"Does it concern me?" asked Pedgift Senior, mercilessly brief, and mercilessly
straight in coming to the point.
"It concerns a lady, sir--no, not a lady--a young man, I ought to say, in whom you
used to feel some interest. Oh, Mr. Pedgift, sir, what do you think! Mr. Armadale
and Miss Gwilt have gone up to London together to-day--alone, sir--alone in a
carriage reserved for their two selves. Do you think he's going to marry her? Do
you really think, like the rest of them, he's going to marry her?"
He put the question with a sudden flush in his face and a sudden energy in his
manner. His sense of the value of the lawyer's time, his conviction of the
greatness of the lawyer's condescension, his constitutional shyness and timidity--
all yielded together to his one overwhelming interest in hearing Mr. Pedgift's
answer. He was loud for the first time in his life in putting the question.
"After my experience of Mr. Armadale," said the lawyer, instantly hardening in
look and manner, "I believe him to be infatuated enough to marry Miss Gwilt a
dozen times over, if Miss Gwilt chose to ask him. Your news doesn't surprise me
in the least, Bashwood. I'm sorry for him. I can honestly say that, though he has
set my advice at defiance. And I'm more sorry still," he continued, softening again
as his mind reverted to his interview with Neelie under the trees of the park--"I'm
more sorry still for another person who shall be nameless. But what have I to do
with all this? And what on earth is the matter with you?" he resumed, noticing for
the first time the abject misery in Mr. Bashwood's manner, the blank despair in
Mr. Bashwood's face, which his answer had produced. "Are you ill? Is there
something behind the curtain that you're afraid to bring out? I don't understand it.
Have you come here--here in my private room, in business hours--with nothing to
tell me but that young Armadale has been fool enough to ruin his prospects for
life? Why, I foresaw it all weeks since, and what is more, I as good as told him so
at the last conversation I had with him in the great house."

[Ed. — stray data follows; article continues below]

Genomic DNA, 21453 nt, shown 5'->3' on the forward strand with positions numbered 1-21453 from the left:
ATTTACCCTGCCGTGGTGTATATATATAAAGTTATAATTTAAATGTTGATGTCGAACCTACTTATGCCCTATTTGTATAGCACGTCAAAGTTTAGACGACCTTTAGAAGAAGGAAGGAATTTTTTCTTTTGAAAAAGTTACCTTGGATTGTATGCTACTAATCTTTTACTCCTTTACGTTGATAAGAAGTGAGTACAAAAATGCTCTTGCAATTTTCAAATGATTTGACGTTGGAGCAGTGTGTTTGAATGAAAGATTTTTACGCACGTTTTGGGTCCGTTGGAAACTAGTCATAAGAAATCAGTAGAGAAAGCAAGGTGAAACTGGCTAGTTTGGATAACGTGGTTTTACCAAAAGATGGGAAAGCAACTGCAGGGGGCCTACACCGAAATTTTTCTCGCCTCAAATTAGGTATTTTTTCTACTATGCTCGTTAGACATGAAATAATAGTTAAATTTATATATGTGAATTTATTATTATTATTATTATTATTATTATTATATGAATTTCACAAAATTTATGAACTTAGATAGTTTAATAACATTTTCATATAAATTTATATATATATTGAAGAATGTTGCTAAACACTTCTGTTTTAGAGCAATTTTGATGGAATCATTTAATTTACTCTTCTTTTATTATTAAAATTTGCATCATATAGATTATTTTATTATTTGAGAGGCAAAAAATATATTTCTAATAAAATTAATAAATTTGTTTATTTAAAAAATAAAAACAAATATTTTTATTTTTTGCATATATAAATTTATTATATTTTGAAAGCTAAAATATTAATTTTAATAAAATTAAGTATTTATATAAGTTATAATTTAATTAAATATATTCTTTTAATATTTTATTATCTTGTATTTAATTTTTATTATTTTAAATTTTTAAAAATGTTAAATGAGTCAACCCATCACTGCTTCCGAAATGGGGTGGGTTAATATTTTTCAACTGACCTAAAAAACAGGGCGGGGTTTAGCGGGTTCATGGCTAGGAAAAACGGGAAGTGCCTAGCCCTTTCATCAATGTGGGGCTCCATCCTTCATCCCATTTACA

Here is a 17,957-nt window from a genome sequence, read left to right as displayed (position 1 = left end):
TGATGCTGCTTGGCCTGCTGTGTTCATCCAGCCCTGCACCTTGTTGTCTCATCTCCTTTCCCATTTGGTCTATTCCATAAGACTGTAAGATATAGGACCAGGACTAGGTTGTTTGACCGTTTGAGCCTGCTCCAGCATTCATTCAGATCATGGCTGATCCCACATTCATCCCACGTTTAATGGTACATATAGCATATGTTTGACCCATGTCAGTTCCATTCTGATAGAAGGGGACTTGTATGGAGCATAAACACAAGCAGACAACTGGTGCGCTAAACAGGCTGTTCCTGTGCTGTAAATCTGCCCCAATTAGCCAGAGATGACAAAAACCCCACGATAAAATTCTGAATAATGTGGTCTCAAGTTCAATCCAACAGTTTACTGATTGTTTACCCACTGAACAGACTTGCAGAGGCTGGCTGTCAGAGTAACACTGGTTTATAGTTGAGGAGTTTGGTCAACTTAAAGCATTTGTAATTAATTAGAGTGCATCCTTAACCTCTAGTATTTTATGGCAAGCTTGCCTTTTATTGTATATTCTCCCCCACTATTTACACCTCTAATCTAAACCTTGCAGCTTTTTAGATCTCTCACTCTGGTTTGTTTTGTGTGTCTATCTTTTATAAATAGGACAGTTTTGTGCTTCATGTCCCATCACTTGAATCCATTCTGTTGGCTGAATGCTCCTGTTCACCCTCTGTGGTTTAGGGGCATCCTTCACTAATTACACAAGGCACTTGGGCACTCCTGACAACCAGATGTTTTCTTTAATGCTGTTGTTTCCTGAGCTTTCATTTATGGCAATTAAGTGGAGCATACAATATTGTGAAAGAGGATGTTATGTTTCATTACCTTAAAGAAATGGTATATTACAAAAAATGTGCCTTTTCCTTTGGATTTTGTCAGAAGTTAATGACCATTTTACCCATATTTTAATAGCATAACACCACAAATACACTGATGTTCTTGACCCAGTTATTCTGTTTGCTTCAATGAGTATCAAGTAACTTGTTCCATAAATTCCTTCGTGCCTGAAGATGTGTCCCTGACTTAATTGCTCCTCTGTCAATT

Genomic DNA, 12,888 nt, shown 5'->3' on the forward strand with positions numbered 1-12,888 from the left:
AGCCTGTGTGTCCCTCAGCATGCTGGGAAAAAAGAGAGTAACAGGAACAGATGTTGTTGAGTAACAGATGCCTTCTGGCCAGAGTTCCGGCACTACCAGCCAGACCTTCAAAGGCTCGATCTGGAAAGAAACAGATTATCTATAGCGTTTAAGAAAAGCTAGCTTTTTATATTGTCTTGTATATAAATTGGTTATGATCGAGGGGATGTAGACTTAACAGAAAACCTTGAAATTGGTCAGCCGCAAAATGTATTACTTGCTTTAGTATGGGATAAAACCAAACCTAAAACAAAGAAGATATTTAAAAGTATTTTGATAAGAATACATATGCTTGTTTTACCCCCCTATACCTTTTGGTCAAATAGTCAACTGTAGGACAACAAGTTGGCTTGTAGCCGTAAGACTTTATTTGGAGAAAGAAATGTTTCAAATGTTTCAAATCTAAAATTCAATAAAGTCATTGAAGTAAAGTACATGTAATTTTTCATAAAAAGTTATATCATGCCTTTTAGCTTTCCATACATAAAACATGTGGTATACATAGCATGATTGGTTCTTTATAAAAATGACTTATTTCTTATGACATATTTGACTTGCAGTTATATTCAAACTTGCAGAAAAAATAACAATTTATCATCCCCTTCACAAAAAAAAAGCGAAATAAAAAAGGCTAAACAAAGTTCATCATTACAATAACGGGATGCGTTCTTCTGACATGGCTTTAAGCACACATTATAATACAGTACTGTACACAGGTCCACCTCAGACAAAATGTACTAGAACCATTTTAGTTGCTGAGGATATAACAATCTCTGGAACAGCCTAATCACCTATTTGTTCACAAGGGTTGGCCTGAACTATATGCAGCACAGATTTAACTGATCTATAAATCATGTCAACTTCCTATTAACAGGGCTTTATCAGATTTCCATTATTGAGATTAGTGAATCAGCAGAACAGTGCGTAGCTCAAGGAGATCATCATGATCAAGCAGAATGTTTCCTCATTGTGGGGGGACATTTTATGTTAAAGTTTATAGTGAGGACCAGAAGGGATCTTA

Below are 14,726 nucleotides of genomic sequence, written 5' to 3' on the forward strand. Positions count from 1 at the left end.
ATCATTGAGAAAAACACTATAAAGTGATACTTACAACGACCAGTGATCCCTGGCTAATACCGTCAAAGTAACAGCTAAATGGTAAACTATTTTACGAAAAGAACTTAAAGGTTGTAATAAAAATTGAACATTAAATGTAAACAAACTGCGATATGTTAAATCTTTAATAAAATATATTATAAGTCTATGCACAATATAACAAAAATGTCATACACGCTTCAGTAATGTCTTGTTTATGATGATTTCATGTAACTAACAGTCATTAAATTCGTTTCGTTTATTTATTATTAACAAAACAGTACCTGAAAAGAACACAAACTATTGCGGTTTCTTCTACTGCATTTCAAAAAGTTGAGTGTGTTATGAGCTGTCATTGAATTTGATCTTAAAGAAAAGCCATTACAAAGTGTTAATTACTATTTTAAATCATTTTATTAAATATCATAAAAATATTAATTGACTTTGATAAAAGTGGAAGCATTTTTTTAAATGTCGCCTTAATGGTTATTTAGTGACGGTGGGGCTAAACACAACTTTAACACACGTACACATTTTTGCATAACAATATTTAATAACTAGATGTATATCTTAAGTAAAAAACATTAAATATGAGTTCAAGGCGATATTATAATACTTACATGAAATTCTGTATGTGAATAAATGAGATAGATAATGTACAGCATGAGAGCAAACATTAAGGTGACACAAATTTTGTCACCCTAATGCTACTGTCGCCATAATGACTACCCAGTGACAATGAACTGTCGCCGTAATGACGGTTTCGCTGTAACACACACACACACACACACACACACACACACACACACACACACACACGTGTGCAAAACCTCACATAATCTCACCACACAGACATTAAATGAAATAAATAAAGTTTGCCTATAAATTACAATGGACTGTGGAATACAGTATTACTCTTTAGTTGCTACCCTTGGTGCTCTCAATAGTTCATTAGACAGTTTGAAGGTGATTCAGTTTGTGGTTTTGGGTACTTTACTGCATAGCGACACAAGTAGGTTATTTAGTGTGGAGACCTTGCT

At those last words, Mr. Bashwood suddenly rallied. The lawyer's passing
reference to the great house had led him back in a moment to the purpose that he
had in view.
"That's it, sir!" he said, eagerly; "that's what I wanted to speak to you about; that's
what I've been preparing in my mind. Mr. Pedgift, sir, the last time you were at
the great house, when you came away in your gig, you--you overtook me on the
"I dare say I did," remarked Pedgift, resignedly. "My mare happens to be a trifle
quicker on her legs than you are on yours, Bashwood. Go on, go on. We shall
come in time, I suppose, to what you are driving at."
"You stopped, and spoke to me, sir," proceeded Mr. Bashwood, advancing more
and more eagerly to his end. "You said you suspected me of feeling some
curiosity about Miss Gwilt, and you told me (I remember the exact words, sir)--
you told me to gratify my curiosity by all means, for you didn't object to it."
Pedgift Senior began for the first time to look interested in hearing more.
"I remember something of the sort," he replied; "and I also remember thinking it
rather remarkable that you should happen--we won't put it in any more offensive
way--to be exactly under Mr. Armadale's open window while I was talking to
him. It might have been accident, of course; but it looked rather more like